Congratulations to all the seniors offered acceptance into more than one college! After celebrating your success and the hard work it took to get here, it’s time to determine which school you’d like to attend.
If you don’t have an obvious top choice, compare each school based on what’s most important to you. Comparisons often include cost, location, campus life, list of majors, and graduation statistics.
The cost of tuition, room and board, books, and living expenses can vary greatly from school to school. Before committing to one school it’s wise to add up semester costs over four years and compare the price tag.
Scholarships, or free money provided by the government or an organization, can cut costs drastically. If cost is a deterring factor to attending your dream school, ask about different scholarship options that may still be available.
Keep in mind, tuition rates vary by school type and location. Private school tuition costs almost three times more than public school tuition, and public school tuition costs twice as much as community college tuition. Public colleges can charge out of state students over twice the cost per credit than in state students. However, many private schools are able to offer more generous financial aid packages. Be sure to look at your final financial aid offer for each school and not just the “sticker price” of the college listed on the website.
Is the school close enough to drive? Or far enough to take a plane? If flying, how will you transport your belongings? Will the cost of flights do and from school start adding up? Do you want to be close enough to home to pop in for the weekend?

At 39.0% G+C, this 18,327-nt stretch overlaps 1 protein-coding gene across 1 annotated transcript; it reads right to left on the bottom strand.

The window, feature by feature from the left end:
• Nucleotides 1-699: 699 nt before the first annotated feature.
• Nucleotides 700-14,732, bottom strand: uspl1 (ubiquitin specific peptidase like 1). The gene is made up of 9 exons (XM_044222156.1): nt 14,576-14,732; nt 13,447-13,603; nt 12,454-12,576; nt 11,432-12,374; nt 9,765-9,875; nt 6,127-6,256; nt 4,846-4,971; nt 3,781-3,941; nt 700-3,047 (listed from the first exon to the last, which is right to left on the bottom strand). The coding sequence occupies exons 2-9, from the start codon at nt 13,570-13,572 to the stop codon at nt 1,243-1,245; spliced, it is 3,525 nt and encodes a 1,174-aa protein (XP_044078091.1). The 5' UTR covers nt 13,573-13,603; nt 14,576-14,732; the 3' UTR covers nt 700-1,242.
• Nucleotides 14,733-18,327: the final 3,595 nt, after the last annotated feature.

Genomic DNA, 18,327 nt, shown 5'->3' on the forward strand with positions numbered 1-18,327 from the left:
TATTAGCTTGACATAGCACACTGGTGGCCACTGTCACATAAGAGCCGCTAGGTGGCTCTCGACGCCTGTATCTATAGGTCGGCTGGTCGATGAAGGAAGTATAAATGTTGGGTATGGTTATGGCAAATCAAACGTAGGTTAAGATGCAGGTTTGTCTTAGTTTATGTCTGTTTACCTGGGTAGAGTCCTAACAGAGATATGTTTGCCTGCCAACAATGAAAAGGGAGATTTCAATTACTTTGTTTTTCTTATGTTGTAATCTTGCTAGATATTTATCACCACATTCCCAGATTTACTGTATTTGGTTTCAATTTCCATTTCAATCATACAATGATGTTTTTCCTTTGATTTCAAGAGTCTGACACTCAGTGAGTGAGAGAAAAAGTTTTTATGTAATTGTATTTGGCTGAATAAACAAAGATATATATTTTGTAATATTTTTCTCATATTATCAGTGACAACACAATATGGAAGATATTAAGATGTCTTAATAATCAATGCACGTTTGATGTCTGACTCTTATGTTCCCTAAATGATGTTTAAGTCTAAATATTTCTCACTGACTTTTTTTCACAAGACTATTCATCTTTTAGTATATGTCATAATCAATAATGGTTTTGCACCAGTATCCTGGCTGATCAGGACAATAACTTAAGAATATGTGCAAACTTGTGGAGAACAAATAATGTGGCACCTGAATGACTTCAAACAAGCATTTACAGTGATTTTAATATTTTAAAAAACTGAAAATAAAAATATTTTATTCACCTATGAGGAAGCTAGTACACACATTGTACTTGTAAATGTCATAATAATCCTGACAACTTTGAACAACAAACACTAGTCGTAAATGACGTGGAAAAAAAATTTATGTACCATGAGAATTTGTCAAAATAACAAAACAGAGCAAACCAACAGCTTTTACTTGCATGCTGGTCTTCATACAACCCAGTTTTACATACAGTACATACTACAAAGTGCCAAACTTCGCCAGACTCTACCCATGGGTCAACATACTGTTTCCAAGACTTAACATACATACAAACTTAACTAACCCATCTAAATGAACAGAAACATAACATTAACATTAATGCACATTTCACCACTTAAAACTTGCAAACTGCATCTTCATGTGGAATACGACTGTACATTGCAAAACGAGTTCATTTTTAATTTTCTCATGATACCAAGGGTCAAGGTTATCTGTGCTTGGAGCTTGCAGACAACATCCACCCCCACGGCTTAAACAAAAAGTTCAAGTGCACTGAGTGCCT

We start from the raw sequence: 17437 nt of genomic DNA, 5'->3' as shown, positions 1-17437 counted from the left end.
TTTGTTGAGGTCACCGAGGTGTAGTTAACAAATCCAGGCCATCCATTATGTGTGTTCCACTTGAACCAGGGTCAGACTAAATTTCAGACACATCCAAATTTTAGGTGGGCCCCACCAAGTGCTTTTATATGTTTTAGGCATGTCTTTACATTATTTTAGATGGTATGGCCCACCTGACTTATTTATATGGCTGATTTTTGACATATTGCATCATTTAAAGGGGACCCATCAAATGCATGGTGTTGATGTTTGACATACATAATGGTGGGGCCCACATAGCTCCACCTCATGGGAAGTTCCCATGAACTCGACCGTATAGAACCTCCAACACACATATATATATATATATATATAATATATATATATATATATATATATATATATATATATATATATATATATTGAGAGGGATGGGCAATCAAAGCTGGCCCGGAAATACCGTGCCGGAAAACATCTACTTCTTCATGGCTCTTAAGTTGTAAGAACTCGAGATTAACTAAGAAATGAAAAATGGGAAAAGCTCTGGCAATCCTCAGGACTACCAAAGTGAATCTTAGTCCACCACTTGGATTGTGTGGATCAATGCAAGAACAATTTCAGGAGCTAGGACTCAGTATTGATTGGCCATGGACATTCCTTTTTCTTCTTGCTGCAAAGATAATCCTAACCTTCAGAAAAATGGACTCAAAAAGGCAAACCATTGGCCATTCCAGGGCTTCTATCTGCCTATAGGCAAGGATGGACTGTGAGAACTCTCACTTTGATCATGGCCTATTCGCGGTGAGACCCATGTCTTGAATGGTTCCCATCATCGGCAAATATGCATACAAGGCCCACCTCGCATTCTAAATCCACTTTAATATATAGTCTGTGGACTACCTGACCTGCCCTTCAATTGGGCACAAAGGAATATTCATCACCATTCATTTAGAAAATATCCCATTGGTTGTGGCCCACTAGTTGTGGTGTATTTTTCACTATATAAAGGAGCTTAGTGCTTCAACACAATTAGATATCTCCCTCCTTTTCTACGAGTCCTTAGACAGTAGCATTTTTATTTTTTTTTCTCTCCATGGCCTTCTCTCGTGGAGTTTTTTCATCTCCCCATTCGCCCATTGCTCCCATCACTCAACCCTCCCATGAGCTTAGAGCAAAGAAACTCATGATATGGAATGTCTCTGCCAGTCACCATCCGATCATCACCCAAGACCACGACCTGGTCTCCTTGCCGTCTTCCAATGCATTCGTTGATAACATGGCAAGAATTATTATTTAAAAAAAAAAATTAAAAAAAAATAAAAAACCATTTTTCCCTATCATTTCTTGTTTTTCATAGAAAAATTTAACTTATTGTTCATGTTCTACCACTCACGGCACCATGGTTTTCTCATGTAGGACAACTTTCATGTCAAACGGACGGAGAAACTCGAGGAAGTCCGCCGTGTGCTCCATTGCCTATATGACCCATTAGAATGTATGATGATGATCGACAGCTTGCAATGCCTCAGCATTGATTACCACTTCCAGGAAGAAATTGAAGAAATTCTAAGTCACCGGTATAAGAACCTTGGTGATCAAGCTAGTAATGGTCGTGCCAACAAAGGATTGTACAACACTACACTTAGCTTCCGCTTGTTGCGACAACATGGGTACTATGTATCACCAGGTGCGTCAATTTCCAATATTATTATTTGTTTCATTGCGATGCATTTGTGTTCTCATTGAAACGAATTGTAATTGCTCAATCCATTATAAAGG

Is the campus warm and tropical or still covered in snow at the end of spring semester? Is the campus close to a big city or in a rural mountain town? Although these may not be the most important factors, they are something to consider since you will call college home for the next four years.
Campus Life and Student Services
Campus life can make or break the first year of college. Clubs, extracurricular activities, even facilities such as the gym and library can change a school’s atmosphere. The campus of a school with high commuter rates will feel different than one where most students live on campus.
Transportation may also be a factor as some schools allow freshmen to bring cars and others do not. If cars are not allowed, check if public transportation is available for any off campus needs.
Finally, academic, career, and alumni services may vary from school to school. Academic services include class advising and scheduling. Career services consist of resume, interview, and job search help. Alumni services offer networking and career assistance to college graduates.
Different schools offer different majors. Some schools are known for a specific major and only accept top applicants for admissions into an academic program. Are you only interested in attending a prestigious program or school and learning beside the best of the best? Is the program of your choice accredited and accepted in the industry field?
Make sure the school you choose offers your major and classes of interest.
A college’s graduation and student retention rates offer a glimpse into the kinds of students who attend that school. Do most students stay four years and graduate? Or do the majority transfer schools within a year or two?
If you’re still not sure which college might be a good fit, consider visiting each campus again and talking with academic advisors and other staff. Look for unique opportunities that you can’t find anywhere else. Give yourself time to decide and after you do, relax and enjoy the rest of your senior year.